The travel bug brought him to Vancouver, and he fell in love with his surroundings. He joined Toptable Group, first working at West before heading the pastry program at CinCin Ristorante.

The second location of Thierry comes almost a decade after the first on Alberni Street. Like its downtown counterpart, the elegant East Vancouver outpost boasts the group’s trademark palm wood doors.

In each location, these doors open to the aromas of France, from freshly baked croissants to all sorts of ganache chocolates. Made of milk and dark and white chocolate, the artful pieces contain ingredients such as gin, Quebec maple syrup, shaved tonka beans, coconut pulp and raspberry liqueur. Macarons, in the colours of a Monet garden, are regularly offered with different flavours, from cassis to salted caramel.

Among Thierry’s signature desserts is the gold-leaf-adorned chocolate marquise: the rich, dense cake comprises hazelnut dacquoise, salted caramel, crisp praline and chocolate mousse. It’s a showstopper that his wife concocted with him. (The couple has three children together, ranging in age from seven to 12.) If it’s chocolate you’re craving but can’t make up your mind, the chocolate trio is for you; it’s a chocolate sponge cake layered with white, dark and milk chocolate mousse. The pretty passionfruit cake is especially popular, bright and refreshing with elegant miniature pink macarons dotting the bottom of a mound of passionfruit mousse with white genoise, all topped passionfruit gelée.

The café also offers savoury items such as quiche Lorraine with thick-cut bacon, organic vegetable quiche, a variety of croissants (including croissant au jambon) and more, with sandwiches coming soon.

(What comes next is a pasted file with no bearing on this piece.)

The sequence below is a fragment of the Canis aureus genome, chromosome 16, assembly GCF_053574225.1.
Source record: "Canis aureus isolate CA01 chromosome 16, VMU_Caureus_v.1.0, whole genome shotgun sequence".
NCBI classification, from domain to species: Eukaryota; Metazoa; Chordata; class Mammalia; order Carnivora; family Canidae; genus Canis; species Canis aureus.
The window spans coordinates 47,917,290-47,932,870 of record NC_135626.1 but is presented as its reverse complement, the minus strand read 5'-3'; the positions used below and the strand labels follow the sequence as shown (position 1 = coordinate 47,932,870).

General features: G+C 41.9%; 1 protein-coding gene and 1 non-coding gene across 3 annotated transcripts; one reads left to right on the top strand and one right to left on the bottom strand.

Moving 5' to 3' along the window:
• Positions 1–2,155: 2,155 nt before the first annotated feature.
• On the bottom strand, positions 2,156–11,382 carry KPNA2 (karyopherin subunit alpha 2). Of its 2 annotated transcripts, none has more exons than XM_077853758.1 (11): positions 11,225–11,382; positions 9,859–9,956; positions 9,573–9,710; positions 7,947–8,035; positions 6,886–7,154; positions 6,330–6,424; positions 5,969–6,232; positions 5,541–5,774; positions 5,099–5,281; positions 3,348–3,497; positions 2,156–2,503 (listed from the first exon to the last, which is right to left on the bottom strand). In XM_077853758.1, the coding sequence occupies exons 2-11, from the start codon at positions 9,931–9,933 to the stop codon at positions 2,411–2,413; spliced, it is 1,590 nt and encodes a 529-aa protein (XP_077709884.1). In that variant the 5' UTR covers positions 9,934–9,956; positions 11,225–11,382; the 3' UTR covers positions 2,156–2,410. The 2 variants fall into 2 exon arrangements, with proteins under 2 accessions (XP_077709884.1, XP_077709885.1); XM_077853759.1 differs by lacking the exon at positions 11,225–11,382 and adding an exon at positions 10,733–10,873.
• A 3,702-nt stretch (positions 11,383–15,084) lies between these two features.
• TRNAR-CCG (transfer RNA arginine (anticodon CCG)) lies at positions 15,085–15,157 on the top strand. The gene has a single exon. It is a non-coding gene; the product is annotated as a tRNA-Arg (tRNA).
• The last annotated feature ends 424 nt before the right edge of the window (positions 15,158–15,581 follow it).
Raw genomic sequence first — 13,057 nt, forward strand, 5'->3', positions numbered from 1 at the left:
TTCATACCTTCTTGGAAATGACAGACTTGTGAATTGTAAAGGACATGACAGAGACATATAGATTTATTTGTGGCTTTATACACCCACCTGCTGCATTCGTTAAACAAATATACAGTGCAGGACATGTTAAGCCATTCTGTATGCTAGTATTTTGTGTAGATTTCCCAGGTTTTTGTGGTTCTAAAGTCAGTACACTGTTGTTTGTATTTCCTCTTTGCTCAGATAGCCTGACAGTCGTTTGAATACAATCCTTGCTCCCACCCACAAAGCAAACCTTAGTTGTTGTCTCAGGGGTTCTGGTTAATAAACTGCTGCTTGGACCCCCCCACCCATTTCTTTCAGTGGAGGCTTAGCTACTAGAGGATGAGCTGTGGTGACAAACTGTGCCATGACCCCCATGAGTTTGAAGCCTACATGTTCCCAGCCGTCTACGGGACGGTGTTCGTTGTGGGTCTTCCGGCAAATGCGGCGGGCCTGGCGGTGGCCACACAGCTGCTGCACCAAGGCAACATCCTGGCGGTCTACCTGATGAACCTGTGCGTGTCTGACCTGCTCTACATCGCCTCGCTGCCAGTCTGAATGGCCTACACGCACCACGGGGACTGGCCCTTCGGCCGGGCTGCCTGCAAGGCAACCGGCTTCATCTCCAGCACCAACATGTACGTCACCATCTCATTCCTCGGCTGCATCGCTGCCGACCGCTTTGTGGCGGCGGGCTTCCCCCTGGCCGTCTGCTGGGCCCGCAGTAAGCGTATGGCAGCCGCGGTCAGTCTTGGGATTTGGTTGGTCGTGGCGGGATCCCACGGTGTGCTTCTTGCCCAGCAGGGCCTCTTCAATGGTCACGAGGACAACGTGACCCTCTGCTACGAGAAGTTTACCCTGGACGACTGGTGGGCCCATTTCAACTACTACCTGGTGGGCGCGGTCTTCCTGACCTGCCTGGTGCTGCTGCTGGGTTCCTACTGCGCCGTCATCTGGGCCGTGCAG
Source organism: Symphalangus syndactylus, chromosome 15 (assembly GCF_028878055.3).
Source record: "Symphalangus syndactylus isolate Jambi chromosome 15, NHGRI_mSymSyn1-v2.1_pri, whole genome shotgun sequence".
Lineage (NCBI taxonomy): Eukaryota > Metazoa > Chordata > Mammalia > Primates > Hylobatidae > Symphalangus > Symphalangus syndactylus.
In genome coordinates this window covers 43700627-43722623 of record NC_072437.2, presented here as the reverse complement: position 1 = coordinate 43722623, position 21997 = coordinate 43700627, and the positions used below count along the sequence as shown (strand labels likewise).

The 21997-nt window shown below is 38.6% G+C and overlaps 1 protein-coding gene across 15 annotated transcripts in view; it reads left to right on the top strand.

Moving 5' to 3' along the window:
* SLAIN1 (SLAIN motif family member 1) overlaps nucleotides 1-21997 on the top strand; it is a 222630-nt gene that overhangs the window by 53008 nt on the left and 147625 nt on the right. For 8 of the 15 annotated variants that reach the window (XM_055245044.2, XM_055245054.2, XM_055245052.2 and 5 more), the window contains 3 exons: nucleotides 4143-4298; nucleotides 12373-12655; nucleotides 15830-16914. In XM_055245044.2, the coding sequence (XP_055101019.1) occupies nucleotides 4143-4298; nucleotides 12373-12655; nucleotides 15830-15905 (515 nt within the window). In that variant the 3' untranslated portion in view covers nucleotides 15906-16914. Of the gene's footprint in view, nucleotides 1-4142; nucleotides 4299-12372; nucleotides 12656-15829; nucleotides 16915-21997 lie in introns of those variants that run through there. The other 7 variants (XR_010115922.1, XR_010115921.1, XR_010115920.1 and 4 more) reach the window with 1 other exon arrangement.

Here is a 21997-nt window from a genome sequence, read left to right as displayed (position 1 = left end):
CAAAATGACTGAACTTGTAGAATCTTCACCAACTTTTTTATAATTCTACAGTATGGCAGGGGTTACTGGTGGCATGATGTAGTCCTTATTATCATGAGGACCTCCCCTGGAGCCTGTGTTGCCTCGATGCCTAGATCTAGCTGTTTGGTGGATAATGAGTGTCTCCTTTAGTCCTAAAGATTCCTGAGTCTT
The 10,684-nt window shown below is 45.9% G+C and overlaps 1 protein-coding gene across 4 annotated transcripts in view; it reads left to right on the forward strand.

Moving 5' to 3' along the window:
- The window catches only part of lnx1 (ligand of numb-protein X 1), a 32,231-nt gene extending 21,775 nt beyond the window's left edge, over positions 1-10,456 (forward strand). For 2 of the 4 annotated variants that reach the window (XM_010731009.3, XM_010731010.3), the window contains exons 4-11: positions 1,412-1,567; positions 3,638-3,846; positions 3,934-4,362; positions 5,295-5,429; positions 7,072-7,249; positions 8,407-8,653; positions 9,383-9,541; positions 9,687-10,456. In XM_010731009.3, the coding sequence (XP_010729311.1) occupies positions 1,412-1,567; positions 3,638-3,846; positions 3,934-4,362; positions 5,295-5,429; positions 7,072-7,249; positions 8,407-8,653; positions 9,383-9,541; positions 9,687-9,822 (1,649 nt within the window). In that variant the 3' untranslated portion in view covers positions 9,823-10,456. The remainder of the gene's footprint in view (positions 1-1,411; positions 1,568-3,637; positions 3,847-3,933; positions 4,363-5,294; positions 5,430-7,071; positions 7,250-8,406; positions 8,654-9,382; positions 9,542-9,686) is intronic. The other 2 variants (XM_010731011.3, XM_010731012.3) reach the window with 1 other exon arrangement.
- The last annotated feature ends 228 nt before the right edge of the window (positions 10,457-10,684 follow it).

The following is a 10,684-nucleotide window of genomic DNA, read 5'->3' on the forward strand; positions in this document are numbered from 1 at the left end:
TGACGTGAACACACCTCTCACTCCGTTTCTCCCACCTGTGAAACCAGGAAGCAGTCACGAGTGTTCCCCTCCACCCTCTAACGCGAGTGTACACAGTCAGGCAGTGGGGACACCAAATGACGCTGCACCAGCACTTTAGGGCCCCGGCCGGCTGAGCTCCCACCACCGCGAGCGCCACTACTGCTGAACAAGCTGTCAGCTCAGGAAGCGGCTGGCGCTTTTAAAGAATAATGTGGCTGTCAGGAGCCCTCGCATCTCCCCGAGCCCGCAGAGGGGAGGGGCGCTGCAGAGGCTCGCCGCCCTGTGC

Thierry loves the idea of coming in for a petit four with Thierry Café’s signature coffee—a special blend made in collaboration with 49th Parallel. Except that he’ll be having something savoury: “I’ve been doing pastry for 36 years,” he says. “I like to cook for family and friends, but I don’t eat pastry except to test it.”

Story courtesy of Boulevard Magazine, a Black Press Media publication

Like Boulevard Magazine on Facebook and follow them on Instagram

Food

Get local stories you won't find anywhere else right to your inbox.
Sign up here

Just Posted

Accused drug trafficker to plead to federal, provincial charges in June

Matthew Straume said he’d missed his last court date because he was ill

Photo: Laurie Tritschler
Grand Forks sex crimes trial adjourned until summer

The trial was set to begin at the city courthouse Wednesday, May 5

Photo: Kathleen Saylors
Grand Forks city council votes down motion to support Penticton in paramountcy battle

Coun. Neil Krog insisted Penticton’s issue with Victoria is about city bylaws, not homelessness

The burnt-out remains of a fifth-wheel trailer stand at Highway 3, near the Kettleside RV Park Wednesday, May 5. Photo: Laurie Tritschler